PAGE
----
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Yad Vashem removes 'rogue guide'

Display as Yad Vashem Holocaust museum
Museum officials say Yad Vashem is not for use in modern political arguments

Israel's Holocaust memorial Yad Vashem has fired one of its guides for making political statements about the plight of the Palestinians during his tours.

Visitors complained when Itamar Shapira likened the trauma of European Jews to the Palestinian Nakba (catastrophe) when Israel was founded in 1948.

Israeli media said it was the first such sacking at Yad Vashem.

Itamar Shapira accused the museum of having a "flawed approach" that ignored certain historical facts.

Yad Vashem's Estee Yaari told the BBC that Mr Shapira had violated clear prohibitions on employees pushing their own political viewpoints.

"Yad Vashem is an apolitical organisation and as such is careful to ensure that the professional work of Holocaust remembrance and commemoration will be separated from any political agenda," she told the BBC.

She said Itamar Shapira had been employed as a freelance guide by Yad Vashem's International School for Holocaust Studies for about two years.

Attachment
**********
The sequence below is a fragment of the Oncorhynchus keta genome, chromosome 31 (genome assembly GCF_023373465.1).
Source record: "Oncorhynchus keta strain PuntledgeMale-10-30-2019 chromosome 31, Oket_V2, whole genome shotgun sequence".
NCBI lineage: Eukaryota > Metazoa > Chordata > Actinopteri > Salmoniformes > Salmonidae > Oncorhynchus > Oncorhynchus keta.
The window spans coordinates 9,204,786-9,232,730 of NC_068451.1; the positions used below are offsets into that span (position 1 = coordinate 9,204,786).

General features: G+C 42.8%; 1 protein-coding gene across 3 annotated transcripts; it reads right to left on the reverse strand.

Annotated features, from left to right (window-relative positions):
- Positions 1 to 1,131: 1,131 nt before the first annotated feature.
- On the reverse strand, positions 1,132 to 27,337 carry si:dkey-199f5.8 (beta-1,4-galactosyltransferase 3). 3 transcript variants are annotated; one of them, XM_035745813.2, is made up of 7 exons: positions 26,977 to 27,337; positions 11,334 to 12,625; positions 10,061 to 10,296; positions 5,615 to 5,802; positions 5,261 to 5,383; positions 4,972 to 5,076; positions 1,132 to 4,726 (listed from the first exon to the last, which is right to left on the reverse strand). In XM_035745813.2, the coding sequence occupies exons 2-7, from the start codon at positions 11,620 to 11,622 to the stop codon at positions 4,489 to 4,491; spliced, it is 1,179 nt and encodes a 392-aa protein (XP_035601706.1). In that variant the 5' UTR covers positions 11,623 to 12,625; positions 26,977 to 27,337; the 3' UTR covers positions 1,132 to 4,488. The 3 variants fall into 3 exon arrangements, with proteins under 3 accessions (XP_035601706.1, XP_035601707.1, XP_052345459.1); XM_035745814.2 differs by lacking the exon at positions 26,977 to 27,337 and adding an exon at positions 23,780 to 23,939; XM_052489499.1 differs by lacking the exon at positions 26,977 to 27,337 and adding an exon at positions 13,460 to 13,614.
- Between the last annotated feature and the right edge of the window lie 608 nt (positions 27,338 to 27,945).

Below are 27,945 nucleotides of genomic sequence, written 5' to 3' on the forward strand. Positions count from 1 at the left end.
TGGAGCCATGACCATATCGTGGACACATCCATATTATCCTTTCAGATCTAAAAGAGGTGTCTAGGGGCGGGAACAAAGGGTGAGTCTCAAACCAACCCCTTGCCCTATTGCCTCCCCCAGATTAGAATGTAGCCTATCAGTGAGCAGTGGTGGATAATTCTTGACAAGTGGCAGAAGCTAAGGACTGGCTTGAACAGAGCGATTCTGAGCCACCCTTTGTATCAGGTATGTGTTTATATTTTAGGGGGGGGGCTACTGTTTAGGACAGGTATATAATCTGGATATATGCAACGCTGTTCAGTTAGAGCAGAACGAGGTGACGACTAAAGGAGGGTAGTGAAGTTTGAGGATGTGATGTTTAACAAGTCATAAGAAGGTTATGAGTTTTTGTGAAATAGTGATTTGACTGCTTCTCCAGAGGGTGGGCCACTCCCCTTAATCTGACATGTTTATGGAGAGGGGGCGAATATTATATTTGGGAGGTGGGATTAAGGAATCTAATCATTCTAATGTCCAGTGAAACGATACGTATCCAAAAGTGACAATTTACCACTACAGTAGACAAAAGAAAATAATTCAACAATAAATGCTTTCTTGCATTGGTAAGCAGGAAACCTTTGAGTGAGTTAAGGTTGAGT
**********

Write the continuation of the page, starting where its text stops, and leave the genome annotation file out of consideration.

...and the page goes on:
"Recently, a complaint was lodged noting a number of problems with his guiding," she said. "After a discussion with school staff, he refused to change his guiding method and was let go."

Land and dignity

Mr Shapira, 29, who belongs to an Israeli-Palestinian reconciliation group for ex-combatants, told Israeli newspaper Haaretz that he had spoken to visitors about the massacre of villagers at Deir Yassin in Palestine by Jewish militants in April 1948.

"Yad Vashem talks about the Holocaust survivors' arrival in Israel and about creating a refuge here for the world's Jews," he told Haaretz.

"I said there were people who lived on this land and mentioned that there are other traumas that provide other nations with motivation.

"The Holocaust moved us to establish a Jewish state and the Palestinian nation's trauma is moving it to seek self-determination, identity, land and dignity, just as Zionism sought these things," he said.

Estee Yaari told the BBC by phone that Yad Vashem employed Israelis from across the political spectrum and the same restrictions apply to anyone introducing their personal political perspectives during their tours.

"Discussions of the Palestinian-Israeli conflict are not appropriate during an educational guiding," she said.

Yad Vashem commemorates the six million Jews murdered by the Nazis during World War II, and includes a display about the establishment of the state of Israel in 1948 where a majority of Holocaust survivors made new homes.

Hundreds of thousands of Palestinians fled or were driven out from their land when Israel was founded, and millions continue to live as refugees, a major grievance for Palestinians to this day.



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